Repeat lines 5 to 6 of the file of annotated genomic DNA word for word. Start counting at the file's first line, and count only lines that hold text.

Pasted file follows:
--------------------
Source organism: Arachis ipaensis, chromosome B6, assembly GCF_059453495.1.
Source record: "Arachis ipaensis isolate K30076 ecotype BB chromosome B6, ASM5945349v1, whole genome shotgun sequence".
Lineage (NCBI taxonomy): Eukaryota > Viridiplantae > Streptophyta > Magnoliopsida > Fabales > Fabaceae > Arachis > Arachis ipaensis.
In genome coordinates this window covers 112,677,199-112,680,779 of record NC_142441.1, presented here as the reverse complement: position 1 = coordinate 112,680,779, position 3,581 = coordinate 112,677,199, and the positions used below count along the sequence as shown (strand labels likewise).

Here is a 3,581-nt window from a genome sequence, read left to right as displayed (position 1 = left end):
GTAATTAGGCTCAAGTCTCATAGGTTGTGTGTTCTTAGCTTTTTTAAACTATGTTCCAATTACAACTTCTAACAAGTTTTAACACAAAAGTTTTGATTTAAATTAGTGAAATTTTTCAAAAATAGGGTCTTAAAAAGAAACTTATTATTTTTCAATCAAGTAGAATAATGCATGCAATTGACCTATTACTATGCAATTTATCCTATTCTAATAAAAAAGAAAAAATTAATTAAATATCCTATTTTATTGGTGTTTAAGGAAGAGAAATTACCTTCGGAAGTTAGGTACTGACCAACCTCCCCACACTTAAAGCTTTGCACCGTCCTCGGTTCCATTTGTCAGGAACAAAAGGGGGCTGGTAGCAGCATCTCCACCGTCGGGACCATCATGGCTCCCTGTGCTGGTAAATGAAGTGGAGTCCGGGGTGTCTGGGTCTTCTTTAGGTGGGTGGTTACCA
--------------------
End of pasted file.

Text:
Here is a 3,581-nt window from a genome sequence, read left to right as displayed (position 1 = left end):
GTAATTAGGCTCAAGTCTCATAGGTTGTGTGTTCTTAGCTTTTTTAAACTATGTTCCAATTACAACTTCTAACAAGTTTTAACACAAAAGTTTTGATTTAAATTAGTGAAATTTTTCAAAAATAGGGTCTTAAAAAGAAACTTATTATTTTTCAATCAAGTAGAATAATGCATGCAATTGACCTATTACTATGCAATTTATCCTATTCTAATAAAAAAGAAAAAATTAATTAAATATCCTATTTTATTGGTGTTTAAGGAAGAGAAATTACCTTCGGAAGTTAGGTACTGACCAACCTCCCCACACTTAAAGCTTTGCACCGTCCTCGGTTCCATTTGTCAGGAACAAAAGGGGGCTGGTAGCAGCATCTCCACCGTCGGGACCATCATGGCTCCCTGTGCTGGTAAATGAAGTGGAGTCCGGGGTGTCTGGGTCTTCTTTAGGTGGGTGGTTACCA